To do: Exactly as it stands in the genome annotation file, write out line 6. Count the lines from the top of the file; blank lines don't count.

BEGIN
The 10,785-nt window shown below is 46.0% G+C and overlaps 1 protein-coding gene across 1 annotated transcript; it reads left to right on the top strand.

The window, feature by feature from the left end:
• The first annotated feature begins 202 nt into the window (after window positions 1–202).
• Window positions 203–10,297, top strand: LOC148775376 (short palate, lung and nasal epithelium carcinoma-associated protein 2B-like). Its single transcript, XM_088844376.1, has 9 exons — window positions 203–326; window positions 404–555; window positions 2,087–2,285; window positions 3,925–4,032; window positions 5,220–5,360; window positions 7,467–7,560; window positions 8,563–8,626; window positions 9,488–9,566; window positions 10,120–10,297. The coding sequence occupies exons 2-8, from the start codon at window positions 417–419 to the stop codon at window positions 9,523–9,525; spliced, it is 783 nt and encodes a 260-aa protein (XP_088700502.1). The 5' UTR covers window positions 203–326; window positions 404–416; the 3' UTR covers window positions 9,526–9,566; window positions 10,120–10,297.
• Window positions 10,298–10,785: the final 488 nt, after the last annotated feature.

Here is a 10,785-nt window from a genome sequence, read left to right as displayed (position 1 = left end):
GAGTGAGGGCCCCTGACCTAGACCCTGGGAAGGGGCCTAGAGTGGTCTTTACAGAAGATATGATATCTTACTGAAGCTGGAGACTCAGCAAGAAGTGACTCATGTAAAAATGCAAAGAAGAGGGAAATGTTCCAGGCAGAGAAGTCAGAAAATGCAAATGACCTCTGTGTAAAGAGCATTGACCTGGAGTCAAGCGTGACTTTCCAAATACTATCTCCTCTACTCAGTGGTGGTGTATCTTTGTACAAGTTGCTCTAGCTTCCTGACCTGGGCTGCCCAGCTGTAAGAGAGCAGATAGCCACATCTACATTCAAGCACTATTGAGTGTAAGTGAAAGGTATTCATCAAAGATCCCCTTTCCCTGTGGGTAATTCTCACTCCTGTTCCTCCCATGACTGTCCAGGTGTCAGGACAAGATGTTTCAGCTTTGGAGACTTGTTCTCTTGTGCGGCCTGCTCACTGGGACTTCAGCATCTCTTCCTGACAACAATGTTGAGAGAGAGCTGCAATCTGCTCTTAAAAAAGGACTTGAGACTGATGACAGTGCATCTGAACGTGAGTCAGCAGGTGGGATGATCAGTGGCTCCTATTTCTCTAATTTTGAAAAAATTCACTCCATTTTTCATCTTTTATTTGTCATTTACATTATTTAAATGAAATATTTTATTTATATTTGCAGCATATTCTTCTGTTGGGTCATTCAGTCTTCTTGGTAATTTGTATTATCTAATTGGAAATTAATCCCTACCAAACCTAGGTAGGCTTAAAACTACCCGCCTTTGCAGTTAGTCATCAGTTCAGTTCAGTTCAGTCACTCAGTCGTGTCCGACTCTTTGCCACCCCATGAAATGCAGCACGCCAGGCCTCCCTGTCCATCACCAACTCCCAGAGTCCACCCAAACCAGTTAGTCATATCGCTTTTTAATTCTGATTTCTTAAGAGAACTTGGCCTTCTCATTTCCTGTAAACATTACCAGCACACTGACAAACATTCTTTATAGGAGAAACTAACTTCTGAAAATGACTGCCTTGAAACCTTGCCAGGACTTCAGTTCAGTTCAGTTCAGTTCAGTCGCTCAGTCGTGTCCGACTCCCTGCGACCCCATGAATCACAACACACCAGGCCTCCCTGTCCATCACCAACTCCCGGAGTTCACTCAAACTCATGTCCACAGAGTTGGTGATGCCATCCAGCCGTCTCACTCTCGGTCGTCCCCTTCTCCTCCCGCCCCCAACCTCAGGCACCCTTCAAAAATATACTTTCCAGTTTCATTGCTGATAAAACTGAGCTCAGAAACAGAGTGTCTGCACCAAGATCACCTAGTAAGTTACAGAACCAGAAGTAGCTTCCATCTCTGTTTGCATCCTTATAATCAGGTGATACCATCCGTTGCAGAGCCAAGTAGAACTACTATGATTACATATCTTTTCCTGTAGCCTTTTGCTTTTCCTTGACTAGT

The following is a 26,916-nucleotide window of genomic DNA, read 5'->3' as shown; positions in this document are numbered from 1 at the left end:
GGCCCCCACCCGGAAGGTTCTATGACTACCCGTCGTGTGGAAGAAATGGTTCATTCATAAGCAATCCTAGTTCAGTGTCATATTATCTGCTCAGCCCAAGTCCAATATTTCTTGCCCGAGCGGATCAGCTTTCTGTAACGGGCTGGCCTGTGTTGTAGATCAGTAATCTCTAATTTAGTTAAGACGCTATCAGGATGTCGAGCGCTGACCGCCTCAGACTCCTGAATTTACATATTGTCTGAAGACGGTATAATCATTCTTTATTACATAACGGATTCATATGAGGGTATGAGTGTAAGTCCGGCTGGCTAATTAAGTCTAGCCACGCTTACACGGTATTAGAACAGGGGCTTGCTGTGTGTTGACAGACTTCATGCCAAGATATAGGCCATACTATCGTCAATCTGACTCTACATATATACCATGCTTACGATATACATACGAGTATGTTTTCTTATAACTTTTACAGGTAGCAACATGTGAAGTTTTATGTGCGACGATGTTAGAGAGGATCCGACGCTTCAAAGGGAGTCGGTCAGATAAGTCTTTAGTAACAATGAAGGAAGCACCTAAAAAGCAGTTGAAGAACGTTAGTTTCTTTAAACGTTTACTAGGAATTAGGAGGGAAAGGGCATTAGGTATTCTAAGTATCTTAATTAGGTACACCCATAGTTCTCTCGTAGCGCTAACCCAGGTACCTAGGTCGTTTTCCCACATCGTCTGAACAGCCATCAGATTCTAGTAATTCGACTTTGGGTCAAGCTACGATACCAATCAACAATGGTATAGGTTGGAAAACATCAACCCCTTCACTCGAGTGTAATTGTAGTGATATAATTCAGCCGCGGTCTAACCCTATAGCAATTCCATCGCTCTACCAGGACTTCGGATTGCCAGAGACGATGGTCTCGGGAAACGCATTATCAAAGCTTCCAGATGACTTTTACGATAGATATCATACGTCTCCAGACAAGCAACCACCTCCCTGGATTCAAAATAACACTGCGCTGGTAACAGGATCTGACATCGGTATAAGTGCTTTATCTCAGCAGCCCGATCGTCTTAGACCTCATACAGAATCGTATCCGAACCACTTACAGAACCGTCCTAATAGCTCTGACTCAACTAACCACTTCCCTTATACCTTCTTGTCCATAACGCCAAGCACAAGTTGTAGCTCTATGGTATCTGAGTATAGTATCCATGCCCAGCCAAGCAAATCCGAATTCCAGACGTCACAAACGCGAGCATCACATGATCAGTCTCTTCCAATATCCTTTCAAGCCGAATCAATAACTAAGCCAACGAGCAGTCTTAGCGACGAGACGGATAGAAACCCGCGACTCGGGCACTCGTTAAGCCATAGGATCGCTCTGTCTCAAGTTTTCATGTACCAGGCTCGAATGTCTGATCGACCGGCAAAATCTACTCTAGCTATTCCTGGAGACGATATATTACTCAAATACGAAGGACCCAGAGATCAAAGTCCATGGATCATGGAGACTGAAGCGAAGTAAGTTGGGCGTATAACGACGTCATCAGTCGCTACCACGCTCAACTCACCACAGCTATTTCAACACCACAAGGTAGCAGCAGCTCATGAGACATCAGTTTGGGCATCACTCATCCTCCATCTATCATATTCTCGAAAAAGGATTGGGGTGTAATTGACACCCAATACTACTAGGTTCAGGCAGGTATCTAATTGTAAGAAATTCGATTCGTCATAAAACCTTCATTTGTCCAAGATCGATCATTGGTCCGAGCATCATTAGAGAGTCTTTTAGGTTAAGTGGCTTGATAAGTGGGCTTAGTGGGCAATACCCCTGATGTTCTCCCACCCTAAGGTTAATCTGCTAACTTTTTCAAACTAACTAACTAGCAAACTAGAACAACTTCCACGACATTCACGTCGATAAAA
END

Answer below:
Here is a 10,785-nt window from a genome sequence, read left to right as displayed (position 1 = left end):